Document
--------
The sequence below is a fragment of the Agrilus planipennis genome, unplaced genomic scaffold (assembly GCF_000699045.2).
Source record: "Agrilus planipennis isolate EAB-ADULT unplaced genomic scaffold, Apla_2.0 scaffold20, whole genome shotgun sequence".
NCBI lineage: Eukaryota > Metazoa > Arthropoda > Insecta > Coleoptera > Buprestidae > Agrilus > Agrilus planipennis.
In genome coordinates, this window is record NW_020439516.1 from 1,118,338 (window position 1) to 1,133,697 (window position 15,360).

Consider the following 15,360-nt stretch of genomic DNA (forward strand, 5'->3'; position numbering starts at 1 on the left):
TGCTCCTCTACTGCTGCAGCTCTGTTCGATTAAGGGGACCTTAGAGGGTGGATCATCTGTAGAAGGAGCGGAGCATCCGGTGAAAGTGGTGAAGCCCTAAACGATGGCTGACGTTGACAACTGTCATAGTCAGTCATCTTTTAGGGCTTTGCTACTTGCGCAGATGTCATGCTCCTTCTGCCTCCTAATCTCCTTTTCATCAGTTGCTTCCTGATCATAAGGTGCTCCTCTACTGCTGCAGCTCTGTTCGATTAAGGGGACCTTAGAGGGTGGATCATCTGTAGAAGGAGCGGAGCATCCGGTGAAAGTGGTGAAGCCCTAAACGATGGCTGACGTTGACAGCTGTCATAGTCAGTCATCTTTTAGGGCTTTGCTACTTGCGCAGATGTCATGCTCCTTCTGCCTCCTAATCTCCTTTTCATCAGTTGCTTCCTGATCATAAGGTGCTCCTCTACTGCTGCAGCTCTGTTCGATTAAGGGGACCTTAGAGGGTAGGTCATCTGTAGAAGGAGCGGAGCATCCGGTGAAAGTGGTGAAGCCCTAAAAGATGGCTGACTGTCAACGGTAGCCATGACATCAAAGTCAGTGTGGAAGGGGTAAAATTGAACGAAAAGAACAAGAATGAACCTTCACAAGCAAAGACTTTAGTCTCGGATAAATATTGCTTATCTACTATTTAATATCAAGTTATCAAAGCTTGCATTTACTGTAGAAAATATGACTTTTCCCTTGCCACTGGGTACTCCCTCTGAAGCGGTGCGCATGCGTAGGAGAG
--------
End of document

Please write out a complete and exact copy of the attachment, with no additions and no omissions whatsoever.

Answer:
The sequence below is a fragment of the Agrilus planipennis genome, unplaced genomic scaffold (assembly GCF_000699045.2).
Source record: "Agrilus planipennis isolate EAB-ADULT unplaced genomic scaffold, Apla_2.0 scaffold20, whole genome shotgun sequence".
NCBI lineage: Eukaryota > Metazoa > Arthropoda > Insecta > Coleoptera > Buprestidae > Agrilus > Agrilus planipennis.
In genome coordinates, this window is record NW_020439516.1 from 1,118,338 (window position 1) to 1,133,697 (window position 15,360).

Consider the following 15,360-nt stretch of genomic DNA (forward strand, 5'->3'; position numbering starts at 1 on the left):
TGCTCCTCTACTGCTGCAGCTCTGTTCGATTAAGGGGACCTTAGAGGGTGGATCATCTGTAGAAGGAGCGGAGCATCCGGTGAAAGTGGTGAAGCCCTAAACGATGGCTGACGTTGACAACTGTCATAGTCAGTCATCTTTTAGGGCTTTGCTACTTGCGCAGATGTCATGCTCCTTCTGCCTCCTAATCTCCTTTTCATCAGTTGCTTCCTGATCATAAGGTGCTCCTCTACTGCTGCAGCTCTGTTCGATTAAGGGGACCTTAGAGGGTGGATCATCTGTAGAAGGAGCGGAGCATCCGGTGAAAGTGGTGAAGCCCTAAACGATGGCTGACGTTGACAGCTGTCATAGTCAGTCATCTTTTAGGGCTTTGCTACTTGCGCAGATGTCATGCTCCTTCTGCCTCCTAATCTCCTTTTCATCAGTTGCTTCCTGATCATAAGGTGCTCCTCTACTGCTGCAGCTCTGTTCGATTAAGGGGACCTTAGAGGGTAGGTCATCTGTAGAAGGAGCGGAGCATCCGGTGAAAGTGGTGAAGCCCTAAAAGATGGCTGACTGTCAACGGTAGCCATGACATCAAAGTCAGTGTGGAAGGGGTAAAATTGAACGAAAAGAACAAGAATGAACCTTCACAAGCAAAGACTTTAGTCTCGGATAAATATTGCTTATCTACTATTTAATATCAAGTTATCAAAGCTTGCATTTACTGTAGAAAATATGACTTTTCCCTTGCCACTGGGTACTCCCTCTGAAGCGGTGCGCATGCGTAGGAGAG